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The World is Flat slide Thomas Friedman

The World is FLAT
Thomas L. Friedman
Published: 2005


Reviewer
 Vũ Minh Phương
 Student ID: KT44C -090-1721


Outline
I. General introduction
II. The main content of the book:
III.Comment about the book
IV.Contact my self and apply it practically


I. General introduction
I.1. Author: Thomas L. Friedman
I.2. The book: The world is flat



I.1. Author: Thomas L. Friedman
Thomas L. Friedman:
• Born July 20, 1953
• Is an American political commentator and
author
• Served as a Foreign Affairs columnist for
New York Times
• Became famous for coverage of ArabIsraeli conflict
• Three time Pulitzer Prize winner
• Famous book: The Lexus and the Olive
Tree, The Worls is Flat


I.2. The book: The world is flat
• First released in 2005, was later released as an
"updated and expanded" edition in 2006, and
was yet again released with additional updates
in 2007 as "further updated and expanded:
Release 3.0".
• Won the inaugural Financial Times and
Goldman Sachs Business Book of the Year
Award in 2005.It is an international best-selling
book.
• The world is flat: A Brief History of the TwentyFirst Century.


II. The main content of the book
The book has 6 parts:
II.1. How the world became flat
II.2. America and the flat world. America and free trade
II.3. Developing countries and the flat world
II.4. Companies and the flat world
II.5. Geopolitics and the flat world
II.6. Conclusion: Imagination


II.1. How the world became flat
While I Was Sleeping
The Ten Forces That Flattened the World


The Triple Convergence
The Great Sorting Out


While I Was Sleeping
• A visit to Infosys Technologies Ltd leaves
Friedman in wonder at the massive
conferencing system they have created that
allows people from around the globe to
congregate and collaborate in one giant room
via satellite and teleconferencing technology.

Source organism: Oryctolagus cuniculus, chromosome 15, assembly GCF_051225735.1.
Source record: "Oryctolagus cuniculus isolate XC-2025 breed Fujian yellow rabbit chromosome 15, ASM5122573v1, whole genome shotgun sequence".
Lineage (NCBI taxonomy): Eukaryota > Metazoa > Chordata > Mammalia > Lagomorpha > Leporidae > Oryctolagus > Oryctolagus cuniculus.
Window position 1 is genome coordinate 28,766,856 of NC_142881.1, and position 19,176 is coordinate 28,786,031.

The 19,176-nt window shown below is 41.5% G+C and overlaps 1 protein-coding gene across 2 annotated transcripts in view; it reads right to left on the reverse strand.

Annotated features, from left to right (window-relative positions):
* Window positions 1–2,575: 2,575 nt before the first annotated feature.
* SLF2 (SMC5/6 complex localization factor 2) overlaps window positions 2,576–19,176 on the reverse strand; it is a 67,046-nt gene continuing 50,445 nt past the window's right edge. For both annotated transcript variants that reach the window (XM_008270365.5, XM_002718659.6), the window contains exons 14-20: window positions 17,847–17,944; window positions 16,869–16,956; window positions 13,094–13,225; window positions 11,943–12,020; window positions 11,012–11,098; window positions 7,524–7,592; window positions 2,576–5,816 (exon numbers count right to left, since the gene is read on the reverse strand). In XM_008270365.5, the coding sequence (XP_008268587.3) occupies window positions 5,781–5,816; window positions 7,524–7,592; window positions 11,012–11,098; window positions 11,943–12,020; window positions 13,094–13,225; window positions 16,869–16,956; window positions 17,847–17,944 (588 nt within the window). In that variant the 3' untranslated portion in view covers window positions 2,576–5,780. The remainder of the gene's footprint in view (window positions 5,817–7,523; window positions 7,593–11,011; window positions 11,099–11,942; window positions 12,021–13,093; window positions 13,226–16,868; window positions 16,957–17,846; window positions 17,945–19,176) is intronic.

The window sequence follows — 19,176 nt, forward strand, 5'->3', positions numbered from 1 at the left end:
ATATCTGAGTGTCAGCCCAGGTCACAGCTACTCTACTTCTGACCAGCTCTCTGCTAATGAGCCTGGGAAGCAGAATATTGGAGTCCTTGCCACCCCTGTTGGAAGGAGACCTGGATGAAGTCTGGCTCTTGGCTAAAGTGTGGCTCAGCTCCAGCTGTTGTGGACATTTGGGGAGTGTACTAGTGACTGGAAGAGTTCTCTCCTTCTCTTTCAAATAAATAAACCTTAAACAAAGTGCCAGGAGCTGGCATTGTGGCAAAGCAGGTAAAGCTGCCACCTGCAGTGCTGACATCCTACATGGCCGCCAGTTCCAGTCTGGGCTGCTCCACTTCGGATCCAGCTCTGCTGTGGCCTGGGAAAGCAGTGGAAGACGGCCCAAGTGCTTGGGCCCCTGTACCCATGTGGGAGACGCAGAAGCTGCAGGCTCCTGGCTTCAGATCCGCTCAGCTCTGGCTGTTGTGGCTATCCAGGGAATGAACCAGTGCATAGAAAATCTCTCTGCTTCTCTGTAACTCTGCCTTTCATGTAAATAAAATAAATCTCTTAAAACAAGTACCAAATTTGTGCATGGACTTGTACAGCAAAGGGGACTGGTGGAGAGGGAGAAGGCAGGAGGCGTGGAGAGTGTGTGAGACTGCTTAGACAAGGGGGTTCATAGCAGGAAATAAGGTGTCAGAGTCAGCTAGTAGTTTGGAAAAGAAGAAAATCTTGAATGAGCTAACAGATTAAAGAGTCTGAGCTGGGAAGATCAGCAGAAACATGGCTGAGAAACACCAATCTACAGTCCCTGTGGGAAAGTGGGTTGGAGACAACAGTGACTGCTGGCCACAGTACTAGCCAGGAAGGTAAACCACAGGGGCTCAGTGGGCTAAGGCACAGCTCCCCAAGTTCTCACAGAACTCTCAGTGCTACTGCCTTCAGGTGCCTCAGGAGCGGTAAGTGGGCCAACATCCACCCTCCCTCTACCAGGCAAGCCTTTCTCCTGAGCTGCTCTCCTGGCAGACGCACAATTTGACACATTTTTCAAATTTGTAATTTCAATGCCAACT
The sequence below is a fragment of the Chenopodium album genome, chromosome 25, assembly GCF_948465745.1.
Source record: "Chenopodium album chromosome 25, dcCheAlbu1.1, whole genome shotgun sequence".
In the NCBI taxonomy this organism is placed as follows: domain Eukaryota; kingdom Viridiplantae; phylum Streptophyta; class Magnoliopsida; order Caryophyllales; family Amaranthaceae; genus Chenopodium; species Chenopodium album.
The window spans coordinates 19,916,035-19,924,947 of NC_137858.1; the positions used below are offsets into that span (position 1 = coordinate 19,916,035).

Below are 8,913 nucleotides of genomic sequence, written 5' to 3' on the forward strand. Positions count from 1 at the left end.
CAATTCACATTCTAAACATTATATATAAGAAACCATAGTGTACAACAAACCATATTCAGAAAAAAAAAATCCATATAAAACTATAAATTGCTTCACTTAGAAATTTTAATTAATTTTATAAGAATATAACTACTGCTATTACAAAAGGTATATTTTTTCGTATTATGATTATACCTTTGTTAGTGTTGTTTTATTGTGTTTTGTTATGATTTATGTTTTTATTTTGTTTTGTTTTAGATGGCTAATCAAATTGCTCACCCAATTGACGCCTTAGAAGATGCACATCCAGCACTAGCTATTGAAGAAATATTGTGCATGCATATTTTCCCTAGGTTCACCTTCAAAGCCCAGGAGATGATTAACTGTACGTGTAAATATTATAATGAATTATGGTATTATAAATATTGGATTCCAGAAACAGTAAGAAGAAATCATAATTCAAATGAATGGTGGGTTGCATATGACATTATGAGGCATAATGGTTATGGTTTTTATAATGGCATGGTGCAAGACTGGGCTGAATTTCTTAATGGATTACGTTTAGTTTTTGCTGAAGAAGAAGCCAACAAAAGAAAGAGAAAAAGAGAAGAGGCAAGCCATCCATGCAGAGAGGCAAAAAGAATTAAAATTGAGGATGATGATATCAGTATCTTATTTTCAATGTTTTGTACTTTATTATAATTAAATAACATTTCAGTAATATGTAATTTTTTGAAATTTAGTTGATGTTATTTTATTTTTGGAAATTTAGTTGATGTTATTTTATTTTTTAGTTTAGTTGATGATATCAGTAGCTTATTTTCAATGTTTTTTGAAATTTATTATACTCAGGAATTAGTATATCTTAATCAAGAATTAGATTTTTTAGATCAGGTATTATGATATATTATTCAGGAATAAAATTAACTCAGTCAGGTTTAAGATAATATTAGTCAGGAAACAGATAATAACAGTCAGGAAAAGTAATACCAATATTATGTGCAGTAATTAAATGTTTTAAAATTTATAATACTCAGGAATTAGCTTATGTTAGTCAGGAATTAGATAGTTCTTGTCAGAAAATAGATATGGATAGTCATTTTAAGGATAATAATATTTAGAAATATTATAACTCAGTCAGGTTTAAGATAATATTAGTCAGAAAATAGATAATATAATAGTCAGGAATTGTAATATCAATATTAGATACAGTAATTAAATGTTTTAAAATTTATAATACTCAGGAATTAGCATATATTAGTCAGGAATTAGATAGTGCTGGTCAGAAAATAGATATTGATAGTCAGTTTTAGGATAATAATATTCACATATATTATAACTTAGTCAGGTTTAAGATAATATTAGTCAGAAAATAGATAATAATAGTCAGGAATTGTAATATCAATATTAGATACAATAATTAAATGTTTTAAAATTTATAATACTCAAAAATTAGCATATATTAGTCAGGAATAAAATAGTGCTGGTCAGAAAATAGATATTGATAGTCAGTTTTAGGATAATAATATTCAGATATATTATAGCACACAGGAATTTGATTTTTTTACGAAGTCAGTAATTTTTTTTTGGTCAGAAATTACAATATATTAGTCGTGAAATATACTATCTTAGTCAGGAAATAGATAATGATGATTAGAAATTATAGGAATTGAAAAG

• As Friedman travels through Japan, China and
back to America, we study various examples of
the business outsourcing phenomenon and its
impact, positive and negative, on the players
involved.


The Ten Forces That Flattened the World
• Collapse of Berlin
Wall(11/09/1989): The event not
only symbolized the end of the
Cold war, it allowed people from
other side of the wall to join the
economic mainstream.


The Ten Forces That Flattened the World
• World Wide Web and the Internet:
Users can now save, retrieve, send
and share intellectual content
electronically and instantly. The
internet created a platform for
connectivity and the web made
information sharing possible.


The Ten Forces That Flattened the World
• Work Flow Software: The ability of
machines to talk to other machines
with no humans involved. Friedman
believes these first three forces
have become a “crude foundation of
a whole new global platform for
collaboration.”


The Ten Forces That Flattened the World
• Uploading - Provided free
access to community developed
software. Computer applications
were no longer 'bought'. They
could be downloaded for free off
the web.


The Ten Forces That Flattened the World
• Outsourcing: Friedman argues
that outsourcing has allowed
companies to split service and
manufacturing activities into
components, with each
component performed in most
efficient, cost-effective way.


The Ten Forces That Flattened the World
• Offshoring - Different from
outsourcing, offshoring moves an
entire operation, factory and
function to a completely different
location. All things are equal
expect for labor costs, lower taxes